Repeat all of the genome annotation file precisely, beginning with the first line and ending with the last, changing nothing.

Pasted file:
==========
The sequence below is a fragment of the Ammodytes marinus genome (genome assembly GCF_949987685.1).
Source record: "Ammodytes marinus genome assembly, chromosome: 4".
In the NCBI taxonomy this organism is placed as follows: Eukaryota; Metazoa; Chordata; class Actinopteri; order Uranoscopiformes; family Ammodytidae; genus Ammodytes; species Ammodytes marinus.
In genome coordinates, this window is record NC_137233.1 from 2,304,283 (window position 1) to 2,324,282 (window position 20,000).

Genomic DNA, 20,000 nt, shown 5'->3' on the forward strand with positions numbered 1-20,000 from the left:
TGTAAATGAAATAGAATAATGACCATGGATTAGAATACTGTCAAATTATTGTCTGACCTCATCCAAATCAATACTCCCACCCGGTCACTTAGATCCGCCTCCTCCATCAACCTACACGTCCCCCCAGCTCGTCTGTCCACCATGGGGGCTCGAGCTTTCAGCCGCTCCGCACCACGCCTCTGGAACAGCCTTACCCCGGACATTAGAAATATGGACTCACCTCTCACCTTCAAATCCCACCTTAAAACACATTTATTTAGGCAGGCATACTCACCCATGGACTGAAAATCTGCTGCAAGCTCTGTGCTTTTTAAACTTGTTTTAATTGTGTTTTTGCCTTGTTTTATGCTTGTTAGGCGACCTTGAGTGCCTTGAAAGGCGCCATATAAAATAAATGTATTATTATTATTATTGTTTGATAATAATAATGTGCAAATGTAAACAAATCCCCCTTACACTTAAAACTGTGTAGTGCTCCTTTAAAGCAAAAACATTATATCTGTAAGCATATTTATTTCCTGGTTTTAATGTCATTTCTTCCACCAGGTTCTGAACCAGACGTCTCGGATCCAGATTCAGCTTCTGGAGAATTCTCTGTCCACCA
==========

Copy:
The sequence below is a fragment of the Ammodytes marinus genome (genome assembly GCF_949987685.1).
Source record: "Ammodytes marinus genome assembly, chromosome: 4".
In the NCBI taxonomy this organism is placed as follows: Eukaryota; Metazoa; Chordata; class Actinopteri; order Uranoscopiformes; family Ammodytidae; genus Ammodytes; species Ammodytes marinus.
In genome coordinates, this window is record NC_137233.1 from 2,304,283 (window position 1) to 2,324,282 (window position 20,000).

Genomic DNA, 20,000 nt, shown 5'->3' on the forward strand with positions numbered 1-20,000 from the left:
TGTAAATGAAATAGAATAATGACCATGGATTAGAATACTGTCAAATTATTGTCTGACCTCATCCAAATCAATACTCCCACCCGGTCACTTAGATCCGCCTCCTCCATCAACCTACACGTCCCCCCAGCTCGTCTGTCCACCATGGGGGCTCGAGCTTTCAGCCGCTCCGCACCACGCCTCTGGAACAGCCTTACCCCGGACATTAGAAATATGGACTCACCTCTCACCTTCAAATCCCACCTTAAAACACATTTATTTAGGCAGGCATACTCACCCATGGACTGAAAATCTGCTGCAAGCTCTGTGCTTTTTAAACTTGTTTTAATTGTGTTTTTGCCTTGTTTTATGCTTGTTAGGCGACCTTGAGTGCCTTGAAAGGCGCCATATAAAATAAATGTATTATTATTATTATTGTTTGATAATAATAATGTGCAAATGTAAACAAATCCCCCTTACACTTAAAACTGTGTAGTGCTCCTTTAAAGCAAAAACATTATATCTGTAAGCATATTTATTTCCTGGTTTTAATGTCATTTCTTCCACCAGGTTCTGAACCAGACGTCTCGGATCCAGATTCAGCTTCTGGAGAATTCTCTGTCCACCA